Ottawa, November 1, 2010 — Canada needs a plan now to tackle the shrinking workforce and the heightened skill levels required by employers. This is ACCC’s message to the House of Commons Finance Committee today.
The first “baby boomer” will be 65 in 2011. Millions more will reach the age of retirement in rapid succession. With fertility rates below replacement, even with immigration, Canada’s population will grow slowly.
As we collectively age, the proportion of Canadians who do not participate in the labour market will increase from the current 44% to 61% by 2031. Statistics Canada projects a shortfall of 1.5 million workers within the decade.
And with the penetration of advanced technology, the proportion of positions requiring post-secondary credentials will rise from the current 70% to about 80%. Currently only 60% of Canadians meet this test. Some regions are already experiencing the two-pronged phenomenon of high unemployment (People without Jobs) and high vacancy rates owing to the inadequate skill levels (Jobs without People).
“These challenges are not uncertain statistical projections; these are realities that require action now,” says James Knight, ACCC President and CEO. “We recommend a dialogue among governments, educational institutions, civil society and the private sector to develop an action plan. Failure to act will mean a falling standard of living, including a weaker health care system.”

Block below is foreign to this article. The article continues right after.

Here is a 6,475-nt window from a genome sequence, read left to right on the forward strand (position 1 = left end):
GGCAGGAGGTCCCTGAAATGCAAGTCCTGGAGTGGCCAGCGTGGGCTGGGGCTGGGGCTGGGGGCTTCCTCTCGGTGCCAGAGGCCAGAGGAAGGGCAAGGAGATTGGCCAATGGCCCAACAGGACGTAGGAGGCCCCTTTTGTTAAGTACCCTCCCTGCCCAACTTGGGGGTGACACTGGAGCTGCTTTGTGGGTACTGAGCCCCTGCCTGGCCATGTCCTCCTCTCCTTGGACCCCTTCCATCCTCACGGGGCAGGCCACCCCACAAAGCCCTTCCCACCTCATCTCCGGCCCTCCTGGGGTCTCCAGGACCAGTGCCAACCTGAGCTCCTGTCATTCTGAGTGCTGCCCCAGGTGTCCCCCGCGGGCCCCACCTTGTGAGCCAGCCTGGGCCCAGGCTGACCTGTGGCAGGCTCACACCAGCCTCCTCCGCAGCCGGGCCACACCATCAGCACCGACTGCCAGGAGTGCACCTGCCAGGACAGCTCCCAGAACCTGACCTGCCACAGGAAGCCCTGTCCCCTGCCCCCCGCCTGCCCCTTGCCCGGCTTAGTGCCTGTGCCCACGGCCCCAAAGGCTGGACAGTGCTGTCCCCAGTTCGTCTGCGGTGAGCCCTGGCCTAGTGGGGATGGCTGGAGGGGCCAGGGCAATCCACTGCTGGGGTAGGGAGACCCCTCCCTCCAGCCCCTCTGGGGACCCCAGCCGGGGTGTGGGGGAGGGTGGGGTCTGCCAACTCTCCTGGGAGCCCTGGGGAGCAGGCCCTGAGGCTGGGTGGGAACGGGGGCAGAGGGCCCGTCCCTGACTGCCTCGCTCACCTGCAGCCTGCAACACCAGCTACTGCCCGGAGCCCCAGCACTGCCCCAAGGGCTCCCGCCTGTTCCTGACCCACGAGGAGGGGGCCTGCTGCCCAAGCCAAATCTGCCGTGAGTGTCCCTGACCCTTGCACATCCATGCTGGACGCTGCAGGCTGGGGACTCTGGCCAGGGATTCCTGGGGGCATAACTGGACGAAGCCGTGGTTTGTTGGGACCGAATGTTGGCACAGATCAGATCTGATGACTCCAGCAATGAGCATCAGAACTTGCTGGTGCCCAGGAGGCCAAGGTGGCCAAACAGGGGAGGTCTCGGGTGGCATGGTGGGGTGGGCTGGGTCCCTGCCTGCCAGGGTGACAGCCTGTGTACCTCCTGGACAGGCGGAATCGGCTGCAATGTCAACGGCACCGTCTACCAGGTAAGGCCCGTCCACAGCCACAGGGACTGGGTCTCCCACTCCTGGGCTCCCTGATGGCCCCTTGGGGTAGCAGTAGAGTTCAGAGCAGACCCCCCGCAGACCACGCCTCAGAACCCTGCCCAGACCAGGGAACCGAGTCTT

Mitigating these challenges will require a wide range of strategies. The prime need is to reach out to marginalized groups who are under-skilled and under-represented in the labour market: Aboriginal peoples, poor immigrants, multi-generation welfare dependents, the disabled, and disengaged youth, particularly young men. The imperative is to equip every Canadian with education for employment.
Other recommendations include: help for Aboriginal learners whose participation in post-secondary education is declining; the recruitment of offshore students; and, college/private sector applied research partnerships targeting productivity gains.
“Canada’s colleges are key to the development of advanced skills required by employers,” Knight says. “They nurture Aboriginal students and other excluded groups through to graduation and employment.”
The Association of Canadian Community Colleges represents 150 colleges, institutes, polytechnics, cegeps and university colleges with 1000 campuses across Canada.
For more information:
Association of Canadian Community Colleges
Tel.: (613) 746-5656